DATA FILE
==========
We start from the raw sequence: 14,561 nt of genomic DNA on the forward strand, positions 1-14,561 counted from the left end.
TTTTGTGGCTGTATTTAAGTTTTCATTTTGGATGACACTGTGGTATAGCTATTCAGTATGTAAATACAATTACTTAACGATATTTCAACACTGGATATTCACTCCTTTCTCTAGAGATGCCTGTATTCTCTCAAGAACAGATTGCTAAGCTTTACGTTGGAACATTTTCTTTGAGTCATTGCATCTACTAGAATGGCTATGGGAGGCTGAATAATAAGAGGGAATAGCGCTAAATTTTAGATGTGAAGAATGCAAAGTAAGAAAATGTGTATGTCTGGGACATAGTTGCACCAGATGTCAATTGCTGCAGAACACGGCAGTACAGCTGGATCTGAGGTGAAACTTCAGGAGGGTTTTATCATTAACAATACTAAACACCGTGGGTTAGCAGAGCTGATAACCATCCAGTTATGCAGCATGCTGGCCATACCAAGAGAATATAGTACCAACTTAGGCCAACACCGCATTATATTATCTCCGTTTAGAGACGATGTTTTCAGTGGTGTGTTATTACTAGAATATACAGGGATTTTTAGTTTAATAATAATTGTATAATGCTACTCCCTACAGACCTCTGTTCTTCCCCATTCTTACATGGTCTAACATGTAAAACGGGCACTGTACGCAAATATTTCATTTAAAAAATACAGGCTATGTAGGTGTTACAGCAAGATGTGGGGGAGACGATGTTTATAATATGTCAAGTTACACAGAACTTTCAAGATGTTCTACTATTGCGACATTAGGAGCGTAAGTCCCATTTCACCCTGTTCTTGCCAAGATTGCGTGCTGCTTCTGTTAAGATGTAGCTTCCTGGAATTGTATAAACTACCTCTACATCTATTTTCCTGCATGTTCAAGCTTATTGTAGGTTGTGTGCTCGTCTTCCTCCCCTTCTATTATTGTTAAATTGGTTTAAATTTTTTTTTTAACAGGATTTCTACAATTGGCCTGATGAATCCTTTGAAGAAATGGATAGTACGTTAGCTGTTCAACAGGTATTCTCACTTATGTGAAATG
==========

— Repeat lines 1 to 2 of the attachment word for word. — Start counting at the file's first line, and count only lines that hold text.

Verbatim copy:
We start from the raw sequence: 14,561 nt of genomic DNA on the forward strand, positions 1-14,561 counted from the left end.
TTTTGTGGCTGTATTTAAGTTTTCATTTTGGATGACACTGTGGTATAGCTATTCAGTATGTAAATACAATTACTTAACGATATTTCAACACTGGATATTCACTCCTTTCTCTAGAGATGCCTGTATTCTCTCAAGAACAGATTGCTAAGCTTTACGTTGGAACATTTTCTTTGAGTCATTGCATCTACTAGAATGGCTATGGGAGGCTGAATAATAAGAGGGAATAGCGCTAAATTTTAGATGTGAAGAATGCAAAGTAAGAAAATGTGTATGTCTGGGACATAGTTGCACCAGATGTCAATTGCTGCAGAACACGGCAGTACAGCTGGATCTGAGGTGAAACTTCAGGAGGGTTTTATCATTAACAATACTAAACACCGTGGGTTAGCAGAGCTGATAACCATCCAGTTATGCAGCATGCTGGCCATACCAAGAGAATATAGTACCAACTTAGGCCAACACCGCATTATATTATCTCCGTTTAGAGACGATGTTTTCAGTGGTGTGTTATTACTAGAATATACAGGGATTTTTAGTTTAATAATAATTGTATAATGCTACTCCCTACAGACCTCTGTTCTTCCCCATTCTTACATGGTCTAACATGTAAAACGGGCACTGTACGCAAATATTTCATTTAAAAAATACAGGCTATGTAGGTGTTACAGCAAGATGTGGGGGAGACGATGTTTATAATATGTCAAGTTACACAGAACTTTCAAGATGTTCTACTATTGCGACATTAGGAGCGTAAGTCCCATTTCACCCTGTTCTTGCCAAGATTGCGTGCTGCTTCTGTTAAGATGTAGCTTCCTGGAATTGTATAAACTACCTCTACATCTATTTTCCTGCATGTTCAAGCTTATTGTAGGTTGTGTGCTCGTCTTCCTCCCCTTCTATTATTGTTAAATTGGTTTAAATTTTTTTTTTAACAGGATTTCTACAATTGGCCTGATGAATCCTTTGAAGAAATGGATAGTACGTTAGCTGTTCAACAGGTATTCTCACTTATGTGAAATG